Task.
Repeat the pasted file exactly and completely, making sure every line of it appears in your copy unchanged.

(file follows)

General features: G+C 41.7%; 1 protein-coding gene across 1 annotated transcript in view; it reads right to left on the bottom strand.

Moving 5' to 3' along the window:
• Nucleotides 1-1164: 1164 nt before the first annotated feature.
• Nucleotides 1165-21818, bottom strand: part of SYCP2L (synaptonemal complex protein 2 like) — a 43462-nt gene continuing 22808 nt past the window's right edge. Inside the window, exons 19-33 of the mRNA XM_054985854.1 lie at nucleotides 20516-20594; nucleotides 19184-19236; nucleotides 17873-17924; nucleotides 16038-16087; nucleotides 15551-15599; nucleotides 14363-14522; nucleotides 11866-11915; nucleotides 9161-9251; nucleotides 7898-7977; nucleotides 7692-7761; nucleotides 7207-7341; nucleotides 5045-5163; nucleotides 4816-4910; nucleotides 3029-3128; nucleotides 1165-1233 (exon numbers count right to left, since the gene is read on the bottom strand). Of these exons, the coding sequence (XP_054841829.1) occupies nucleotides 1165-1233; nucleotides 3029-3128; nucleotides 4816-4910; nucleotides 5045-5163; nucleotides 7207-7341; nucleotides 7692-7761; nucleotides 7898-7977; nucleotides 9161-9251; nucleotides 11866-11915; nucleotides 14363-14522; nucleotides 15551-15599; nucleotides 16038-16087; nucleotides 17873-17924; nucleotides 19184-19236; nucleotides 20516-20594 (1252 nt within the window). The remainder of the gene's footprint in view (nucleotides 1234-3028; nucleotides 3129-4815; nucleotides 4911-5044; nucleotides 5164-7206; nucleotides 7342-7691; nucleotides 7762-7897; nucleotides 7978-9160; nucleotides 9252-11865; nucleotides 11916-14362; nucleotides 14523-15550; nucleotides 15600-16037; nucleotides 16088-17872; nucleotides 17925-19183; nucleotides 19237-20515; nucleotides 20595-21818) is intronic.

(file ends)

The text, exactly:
General features: G+C 41.7%; 1 protein-coding gene across 1 annotated transcript in view; it reads right to left on the bottom strand.

Moving 5' to 3' along the window:
• Nucleotides 1-1164: 1164 nt before the first annotated feature.
• Nucleotides 1165-21818, bottom strand: part of SYCP2L (synaptonemal complex protein 2 like) — a 43462-nt gene continuing 22808 nt past the window's right edge. Inside the window, exons 19-33 of the mRNA XM_054985854.1 lie at nucleotides 20516-20594; nucleotides 19184-19236; nucleotides 17873-17924; nucleotides 16038-16087; nucleotides 15551-15599; nucleotides 14363-14522; nucleotides 11866-11915; nucleotides 9161-9251; nucleotides 7898-7977; nucleotides 7692-7761; nucleotides 7207-7341; nucleotides 5045-5163; nucleotides 4816-4910; nucleotides 3029-3128; nucleotides 1165-1233 (exon numbers count right to left, since the gene is read on the bottom strand). Of these exons, the coding sequence (XP_054841829.1) occupies nucleotides 1165-1233; nucleotides 3029-3128; nucleotides 4816-4910; nucleotides 5045-5163; nucleotides 7207-7341; nucleotides 7692-7761; nucleotides 7898-7977; nucleotides 9161-9251; nucleotides 11866-11915; nucleotides 14363-14522; nucleotides 15551-15599; nucleotides 16038-16087; nucleotides 17873-17924; nucleotides 19184-19236; nucleotides 20516-20594 (1252 nt within the window). The remainder of the gene's footprint in view (nucleotides 1234-3028; nucleotides 3129-4815; nucleotides 4911-5044; nucleotides 5164-7206; nucleotides 7342-7691; nucleotides 7762-7897; nucleotides 7978-9160; nucleotides 9252-11865; nucleotides 11916-14362; nucleotides 14523-15550; nucleotides 15600-16037; nucleotides 16088-17872; nucleotides 17925-19183; nucleotides 19237-20515; nucleotides 20595-21818) is intronic.